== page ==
Recipes for Motivating Employees in Family-Owned Business
In a breakout session at the Vistage Think Big Conference, business leaders from family-owned businesses shared strategies for motivating employees. The biggest challenge for family-owned businesses is centered on communication. Communication is a common challenge in all business, but businesses run by families have the additional baggage of family dynamics and non-family employee resentment. Read their success stories, and you’ll get some great ideas for your business.
Jay Lopez, President and CEO of President and CEO at Estill Medical Technologies, Inc. in Dallas, Texas, faced the challenge of family members wanting to extract money from his company. After applying the fundamentals of Brad Hams’ “Ownership Thinking,” he was able to align employees and family members to focus on profitability and share in profit which doubled in one year. Lopez said the most difficult part of the process was sharing detailed financial information with employees. He urged other leaders to develop “clear, understandable language” to communicate complicated financial information with employees.
Ken Stober, President of Mueller Die Cut Solutions, Inc., from Charlotte, North Carolina, found his net profits stagnating at 4 percent because top management and employee actions were not aligned. To solve this problem, he took three steps: creating weekly one-to-one meetings with top management, developing a detailed compensation plan, and holding monthly company meetings focused on key performance indicators and profit sharing. The result of increased communication led to increases in every area, including doubling sales, boosting net sales to 9 percent and larger manager payouts.
Bradley Phillips, Managing Director of The Beck Group, said employees were frustrated with no tools to share innovative ideas. Beck attacked the problem by implementing an Innovations Day where 15 innovative ideas were presented over video conference to every employee in the company (600). Since the innovations were shared company-wide, employees quickly adopted many of the new ideas. Employees also became excited about developing new ideas to share at the Innovation Days, as opposed to shelving them in the past.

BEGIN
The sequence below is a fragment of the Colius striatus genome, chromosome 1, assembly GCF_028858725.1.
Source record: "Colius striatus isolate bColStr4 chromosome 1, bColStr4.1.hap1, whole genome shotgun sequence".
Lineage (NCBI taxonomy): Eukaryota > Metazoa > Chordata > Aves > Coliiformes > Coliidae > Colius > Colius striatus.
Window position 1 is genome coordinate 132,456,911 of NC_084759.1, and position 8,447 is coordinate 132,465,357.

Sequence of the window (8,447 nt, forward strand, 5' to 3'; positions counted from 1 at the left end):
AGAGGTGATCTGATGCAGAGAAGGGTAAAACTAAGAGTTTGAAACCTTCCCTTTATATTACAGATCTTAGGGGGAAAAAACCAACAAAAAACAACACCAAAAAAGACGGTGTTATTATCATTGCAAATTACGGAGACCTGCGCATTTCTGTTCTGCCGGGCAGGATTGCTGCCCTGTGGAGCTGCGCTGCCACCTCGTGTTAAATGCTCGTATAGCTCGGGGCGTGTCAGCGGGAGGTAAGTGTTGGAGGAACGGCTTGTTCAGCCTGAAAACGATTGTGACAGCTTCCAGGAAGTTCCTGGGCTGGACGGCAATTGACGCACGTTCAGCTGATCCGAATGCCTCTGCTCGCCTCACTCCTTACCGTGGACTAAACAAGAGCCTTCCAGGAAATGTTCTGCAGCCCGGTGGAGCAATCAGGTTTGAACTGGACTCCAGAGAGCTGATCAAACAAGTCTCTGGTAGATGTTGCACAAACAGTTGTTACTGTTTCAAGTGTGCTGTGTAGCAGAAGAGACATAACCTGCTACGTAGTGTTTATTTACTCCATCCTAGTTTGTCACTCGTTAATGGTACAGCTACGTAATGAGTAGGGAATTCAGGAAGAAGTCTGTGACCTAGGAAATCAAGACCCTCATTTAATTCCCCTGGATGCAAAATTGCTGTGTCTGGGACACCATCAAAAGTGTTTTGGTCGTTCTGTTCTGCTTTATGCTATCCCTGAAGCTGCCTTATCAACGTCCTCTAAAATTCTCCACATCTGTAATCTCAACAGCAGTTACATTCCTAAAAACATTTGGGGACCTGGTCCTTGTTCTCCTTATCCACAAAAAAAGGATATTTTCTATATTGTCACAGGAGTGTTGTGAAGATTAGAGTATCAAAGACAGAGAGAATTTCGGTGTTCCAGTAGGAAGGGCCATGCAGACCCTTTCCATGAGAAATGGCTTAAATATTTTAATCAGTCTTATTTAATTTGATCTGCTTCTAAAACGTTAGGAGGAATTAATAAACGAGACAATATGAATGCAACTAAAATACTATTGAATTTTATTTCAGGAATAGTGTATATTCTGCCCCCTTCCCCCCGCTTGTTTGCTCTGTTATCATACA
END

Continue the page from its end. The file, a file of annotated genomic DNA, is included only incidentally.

Reid Carr, President of Red Door Interactive from San Diego, California, was having difficulty matching just-in time hires to balance profitability with growth. Carr’s team developed a new process, including: creating of a replicable hiring process, redefining roles to create the right staffing mix, adopting a proactive recruiting program(“Virtual Bench”), and creating a pre-hire orientation program to speed up productivity after hiring. Red Door experienced a hiring success rate which increased from 61 to 90 percent. The “Virtual Bench” grew from 10 to more than 150 people in one year.
Chris Osborn from the Coach Training Alliance in Boulder, Colorado, also shared his thoughts on storytelling as a communication skill for family-owned businesses. Echoing Dan Pink’s “What is your sentence?” message from earlier in the day, Osborn encouraged leaders to think about “What is your story?” He said sharing these stories with your employees will lead to enhanced performance, role clarity, loyalty and engagement. In a family-owned business, management of the core stories can make or break a company.
After reading these success stories, does it make you think about how your business approaches these types of challenges? Are you having the right types of meetings often enough? Are you communicating financials in easy to understand language? Is your hiring process standardized enough to achieve consistent results? Feel free to share your thoughts and examples in the comments below.